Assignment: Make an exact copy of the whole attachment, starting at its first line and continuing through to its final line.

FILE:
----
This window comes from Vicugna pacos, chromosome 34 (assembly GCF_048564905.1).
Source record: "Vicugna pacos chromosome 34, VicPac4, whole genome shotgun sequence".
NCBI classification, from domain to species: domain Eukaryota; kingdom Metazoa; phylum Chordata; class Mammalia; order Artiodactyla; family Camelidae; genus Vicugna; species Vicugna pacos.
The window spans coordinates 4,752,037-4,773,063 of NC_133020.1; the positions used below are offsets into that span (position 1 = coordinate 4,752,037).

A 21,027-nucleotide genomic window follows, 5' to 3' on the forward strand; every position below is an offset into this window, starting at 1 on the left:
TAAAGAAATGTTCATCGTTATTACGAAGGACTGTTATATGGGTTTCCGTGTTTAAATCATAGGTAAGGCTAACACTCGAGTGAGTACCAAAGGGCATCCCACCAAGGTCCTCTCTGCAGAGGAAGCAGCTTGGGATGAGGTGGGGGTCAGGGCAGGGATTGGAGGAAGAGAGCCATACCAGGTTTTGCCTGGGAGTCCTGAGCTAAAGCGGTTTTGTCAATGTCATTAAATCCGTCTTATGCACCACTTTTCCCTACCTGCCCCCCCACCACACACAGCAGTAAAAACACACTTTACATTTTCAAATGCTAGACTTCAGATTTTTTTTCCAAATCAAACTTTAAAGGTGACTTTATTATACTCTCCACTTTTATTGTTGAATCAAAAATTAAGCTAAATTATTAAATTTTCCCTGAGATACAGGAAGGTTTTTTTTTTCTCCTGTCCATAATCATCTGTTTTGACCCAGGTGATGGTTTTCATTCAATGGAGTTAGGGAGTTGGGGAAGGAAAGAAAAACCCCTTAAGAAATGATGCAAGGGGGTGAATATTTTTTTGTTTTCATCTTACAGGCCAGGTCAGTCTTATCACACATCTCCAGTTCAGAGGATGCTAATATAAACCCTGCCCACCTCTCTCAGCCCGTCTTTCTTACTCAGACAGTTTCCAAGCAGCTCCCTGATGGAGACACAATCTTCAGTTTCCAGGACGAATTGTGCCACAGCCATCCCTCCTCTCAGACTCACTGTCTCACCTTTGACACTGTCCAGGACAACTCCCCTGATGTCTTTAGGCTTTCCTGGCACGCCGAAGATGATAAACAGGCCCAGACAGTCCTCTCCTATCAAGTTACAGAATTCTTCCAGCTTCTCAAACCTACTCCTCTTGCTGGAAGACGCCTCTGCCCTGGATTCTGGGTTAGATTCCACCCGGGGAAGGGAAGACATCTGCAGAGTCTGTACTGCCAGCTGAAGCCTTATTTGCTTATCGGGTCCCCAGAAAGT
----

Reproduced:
This window comes from Vicugna pacos, chromosome 34 (assembly GCF_048564905.1).
Source record: "Vicugna pacos chromosome 34, VicPac4, whole genome shotgun sequence".
NCBI classification, from domain to species: domain Eukaryota; kingdom Metazoa; phylum Chordata; class Mammalia; order Artiodactyla; family Camelidae; genus Vicugna; species Vicugna pacos.
The window spans coordinates 4,752,037-4,773,063 of NC_133020.1; the positions used below are offsets into that span (position 1 = coordinate 4,752,037).

A 21,027-nucleotide genomic window follows, 5' to 3' on the forward strand; every position below is an offset into this window, starting at 1 on the left:
TAAAGAAATGTTCATCGTTATTACGAAGGACTGTTATATGGGTTTCCGTGTTTAAATCATAGGTAAGGCTAACACTCGAGTGAGTACCAAAGGGCATCCCACCAAGGTCCTCTCTGCAGAGGAAGCAGCTTGGGATGAGGTGGGGGTCAGGGCAGGGATTGGAGGAAGAGAGCCATACCAGGTTTTGCCTGGGAGTCCTGAGCTAAAGCGGTTTTGTCAATGTCATTAAATCCGTCTTATGCACCACTTTTCCCTACCTGCCCCCCCACCACACACAGCAGTAAAAACACACTTTACATTTTCAAATGCTAGACTTCAGATTTTTTTTCCAAATCAAACTTTAAAGGTGACTTTATTATACTCTCCACTTTTATTGTTGAATCAAAAATTAAGCTAAATTATTAAATTTTCCCTGAGATACAGGAAGGTTTTTTTTTTCTCCTGTCCATAATCATCTGTTTTGACCCAGGTGATGGTTTTCATTCAATGGAGTTAGGGAGTTGGGGAAGGAAAGAAAAACCCCTTAAGAAATGATGCAAGGGGGTGAATATTTTTTTGTTTTCATCTTACAGGCCAGGTCAGTCTTATCACACATCTCCAGTTCAGAGGATGCTAATATAAACCCTGCCCACCTCTCTCAGCCCGTCTTTCTTACTCAGACAGTTTCCAAGCAGCTCCCTGATGGAGACACAATCTTCAGTTTCCAGGACGAATTGTGCCACAGCCATCCCTCCTCTCAGACTCACTGTCTCACCTTTGACACTGTCCAGGACAACTCCCCTGATGTCTTTAGGCTTTCCTGGCACGCCGAAGATGATAAACAGGCCCAGACAGTCCTCTCCTATCAAGTTACAGAATTCTTCCAGCTTCTCAAACCTACTCCTCTTGCTGGAAGACGCCTCTGCCCTGGATTCTGGGTTAGATTCCACCCGGGGAAGGGAAGACATCTGCAGAGTCTGTACTGCCAGCTGAAGCCTTATTTGCTTATCGGGTCCCCAGAAAGT